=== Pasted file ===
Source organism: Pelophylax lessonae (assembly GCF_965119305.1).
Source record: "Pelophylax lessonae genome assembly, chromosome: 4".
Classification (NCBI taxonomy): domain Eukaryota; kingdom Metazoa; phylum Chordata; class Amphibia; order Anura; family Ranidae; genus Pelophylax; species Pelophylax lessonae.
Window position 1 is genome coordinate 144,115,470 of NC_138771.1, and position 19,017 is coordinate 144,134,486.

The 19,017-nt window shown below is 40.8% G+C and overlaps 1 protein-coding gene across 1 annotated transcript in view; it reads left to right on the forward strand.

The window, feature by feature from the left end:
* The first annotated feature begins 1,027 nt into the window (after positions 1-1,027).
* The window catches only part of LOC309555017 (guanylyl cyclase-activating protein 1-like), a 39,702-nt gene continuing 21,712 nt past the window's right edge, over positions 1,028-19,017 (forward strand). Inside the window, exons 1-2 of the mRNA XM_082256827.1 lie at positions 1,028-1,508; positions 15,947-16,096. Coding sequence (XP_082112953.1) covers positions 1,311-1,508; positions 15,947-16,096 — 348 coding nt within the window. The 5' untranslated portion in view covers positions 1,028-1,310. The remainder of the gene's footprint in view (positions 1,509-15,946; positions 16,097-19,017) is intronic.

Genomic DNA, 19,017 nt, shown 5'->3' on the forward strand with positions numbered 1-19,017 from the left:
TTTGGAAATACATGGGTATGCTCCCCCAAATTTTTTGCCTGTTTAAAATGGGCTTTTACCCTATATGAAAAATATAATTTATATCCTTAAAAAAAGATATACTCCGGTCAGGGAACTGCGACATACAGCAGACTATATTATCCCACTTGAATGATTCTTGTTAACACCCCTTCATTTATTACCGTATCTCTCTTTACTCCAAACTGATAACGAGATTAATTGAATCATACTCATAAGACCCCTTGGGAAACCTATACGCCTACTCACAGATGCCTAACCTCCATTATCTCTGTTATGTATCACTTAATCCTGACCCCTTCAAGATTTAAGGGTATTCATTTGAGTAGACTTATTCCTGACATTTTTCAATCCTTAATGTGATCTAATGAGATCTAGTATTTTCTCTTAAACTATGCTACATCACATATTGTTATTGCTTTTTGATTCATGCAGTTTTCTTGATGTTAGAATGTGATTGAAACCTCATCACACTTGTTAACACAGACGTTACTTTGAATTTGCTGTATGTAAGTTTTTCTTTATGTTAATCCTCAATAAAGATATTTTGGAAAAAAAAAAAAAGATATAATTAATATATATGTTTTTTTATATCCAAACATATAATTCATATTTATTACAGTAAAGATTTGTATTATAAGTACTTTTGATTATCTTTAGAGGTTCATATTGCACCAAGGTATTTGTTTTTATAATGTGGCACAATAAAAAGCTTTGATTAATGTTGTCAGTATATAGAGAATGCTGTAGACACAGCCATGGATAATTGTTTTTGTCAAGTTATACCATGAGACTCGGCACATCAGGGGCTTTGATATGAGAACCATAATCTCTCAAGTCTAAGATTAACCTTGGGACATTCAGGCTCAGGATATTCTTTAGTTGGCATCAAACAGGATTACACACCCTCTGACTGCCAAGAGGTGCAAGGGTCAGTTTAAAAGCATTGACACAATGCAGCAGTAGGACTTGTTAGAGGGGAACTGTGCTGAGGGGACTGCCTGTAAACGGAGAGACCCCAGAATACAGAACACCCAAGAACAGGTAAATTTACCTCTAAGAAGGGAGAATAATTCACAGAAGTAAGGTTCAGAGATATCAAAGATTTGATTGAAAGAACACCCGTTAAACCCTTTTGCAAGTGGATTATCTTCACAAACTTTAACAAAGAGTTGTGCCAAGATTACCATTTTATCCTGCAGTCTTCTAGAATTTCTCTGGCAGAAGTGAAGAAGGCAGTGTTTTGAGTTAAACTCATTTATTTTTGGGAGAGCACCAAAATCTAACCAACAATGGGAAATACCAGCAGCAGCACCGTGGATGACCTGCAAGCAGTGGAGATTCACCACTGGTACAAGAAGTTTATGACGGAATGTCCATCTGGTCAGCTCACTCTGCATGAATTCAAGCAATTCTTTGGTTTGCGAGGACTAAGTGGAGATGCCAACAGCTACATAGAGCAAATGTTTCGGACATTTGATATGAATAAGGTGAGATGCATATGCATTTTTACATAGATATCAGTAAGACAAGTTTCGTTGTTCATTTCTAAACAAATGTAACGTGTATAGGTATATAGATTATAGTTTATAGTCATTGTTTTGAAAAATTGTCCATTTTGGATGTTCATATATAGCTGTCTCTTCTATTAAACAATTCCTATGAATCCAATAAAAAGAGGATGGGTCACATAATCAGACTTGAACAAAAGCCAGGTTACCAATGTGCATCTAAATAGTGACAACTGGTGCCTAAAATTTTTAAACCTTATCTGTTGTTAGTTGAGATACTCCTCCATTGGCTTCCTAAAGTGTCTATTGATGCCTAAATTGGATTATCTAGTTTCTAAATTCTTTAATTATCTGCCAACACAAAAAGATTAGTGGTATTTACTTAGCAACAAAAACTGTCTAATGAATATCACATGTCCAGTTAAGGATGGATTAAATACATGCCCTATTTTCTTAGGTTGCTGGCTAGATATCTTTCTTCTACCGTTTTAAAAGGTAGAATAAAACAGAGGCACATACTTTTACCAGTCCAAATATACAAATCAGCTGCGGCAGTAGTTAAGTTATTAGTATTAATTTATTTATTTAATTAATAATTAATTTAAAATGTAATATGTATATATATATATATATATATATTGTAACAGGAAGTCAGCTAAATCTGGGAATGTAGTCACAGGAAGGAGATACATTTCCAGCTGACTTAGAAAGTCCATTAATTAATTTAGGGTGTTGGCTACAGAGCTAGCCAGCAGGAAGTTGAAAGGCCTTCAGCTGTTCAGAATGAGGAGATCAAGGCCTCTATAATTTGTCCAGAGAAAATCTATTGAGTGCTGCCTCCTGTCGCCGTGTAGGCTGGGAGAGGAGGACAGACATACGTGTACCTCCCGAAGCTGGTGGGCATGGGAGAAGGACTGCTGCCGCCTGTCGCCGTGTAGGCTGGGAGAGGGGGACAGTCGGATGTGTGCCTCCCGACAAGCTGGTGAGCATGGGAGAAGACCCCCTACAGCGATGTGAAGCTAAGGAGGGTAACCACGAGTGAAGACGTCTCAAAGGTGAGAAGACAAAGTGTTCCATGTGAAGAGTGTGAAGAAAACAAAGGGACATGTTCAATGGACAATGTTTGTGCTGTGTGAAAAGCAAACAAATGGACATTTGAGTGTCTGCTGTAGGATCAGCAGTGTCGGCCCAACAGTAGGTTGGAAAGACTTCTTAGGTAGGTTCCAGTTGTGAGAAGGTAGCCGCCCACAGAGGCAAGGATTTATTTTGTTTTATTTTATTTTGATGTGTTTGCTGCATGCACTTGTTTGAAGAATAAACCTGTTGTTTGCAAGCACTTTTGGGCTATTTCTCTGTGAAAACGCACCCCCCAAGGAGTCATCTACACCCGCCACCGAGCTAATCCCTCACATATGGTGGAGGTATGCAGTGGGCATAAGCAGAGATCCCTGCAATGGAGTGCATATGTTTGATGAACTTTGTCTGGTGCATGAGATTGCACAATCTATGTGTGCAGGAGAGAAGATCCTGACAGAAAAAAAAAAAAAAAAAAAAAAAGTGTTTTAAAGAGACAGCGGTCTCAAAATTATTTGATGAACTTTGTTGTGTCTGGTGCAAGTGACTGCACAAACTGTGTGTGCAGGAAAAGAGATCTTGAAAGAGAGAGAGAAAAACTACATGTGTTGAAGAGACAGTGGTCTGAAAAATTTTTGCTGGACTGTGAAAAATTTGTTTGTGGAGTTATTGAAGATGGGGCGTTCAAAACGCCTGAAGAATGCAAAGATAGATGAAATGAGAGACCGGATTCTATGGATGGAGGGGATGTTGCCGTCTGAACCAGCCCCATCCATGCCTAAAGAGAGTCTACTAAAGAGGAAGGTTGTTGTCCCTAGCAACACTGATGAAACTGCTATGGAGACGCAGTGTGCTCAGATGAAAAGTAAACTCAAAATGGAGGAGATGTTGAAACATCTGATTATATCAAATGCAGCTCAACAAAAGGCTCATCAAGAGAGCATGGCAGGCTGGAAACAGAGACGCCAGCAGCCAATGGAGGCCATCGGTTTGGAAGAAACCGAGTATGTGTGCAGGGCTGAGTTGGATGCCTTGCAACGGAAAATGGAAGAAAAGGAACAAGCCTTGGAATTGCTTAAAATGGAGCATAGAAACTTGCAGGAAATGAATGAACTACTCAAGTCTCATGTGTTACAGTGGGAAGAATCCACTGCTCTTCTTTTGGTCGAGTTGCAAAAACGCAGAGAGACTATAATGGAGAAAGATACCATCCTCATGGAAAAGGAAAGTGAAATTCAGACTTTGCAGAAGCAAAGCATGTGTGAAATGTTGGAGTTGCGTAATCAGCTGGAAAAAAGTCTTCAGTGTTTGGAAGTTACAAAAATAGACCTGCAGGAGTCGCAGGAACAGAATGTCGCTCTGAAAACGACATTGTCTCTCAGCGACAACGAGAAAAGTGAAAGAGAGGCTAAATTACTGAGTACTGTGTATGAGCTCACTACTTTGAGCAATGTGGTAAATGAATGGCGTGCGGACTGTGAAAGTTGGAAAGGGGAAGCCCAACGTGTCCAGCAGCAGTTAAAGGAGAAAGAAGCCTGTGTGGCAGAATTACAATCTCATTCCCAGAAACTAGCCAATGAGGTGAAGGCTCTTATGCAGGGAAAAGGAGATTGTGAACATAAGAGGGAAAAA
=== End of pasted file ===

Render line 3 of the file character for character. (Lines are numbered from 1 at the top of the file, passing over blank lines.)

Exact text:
Classification (NCBI taxonomy): domain Eukaryota; kingdom Metazoa; phylum Chordata; class Amphibia; order Anura; family Ranidae; genus Pelophylax; species Pelophylax lessonae.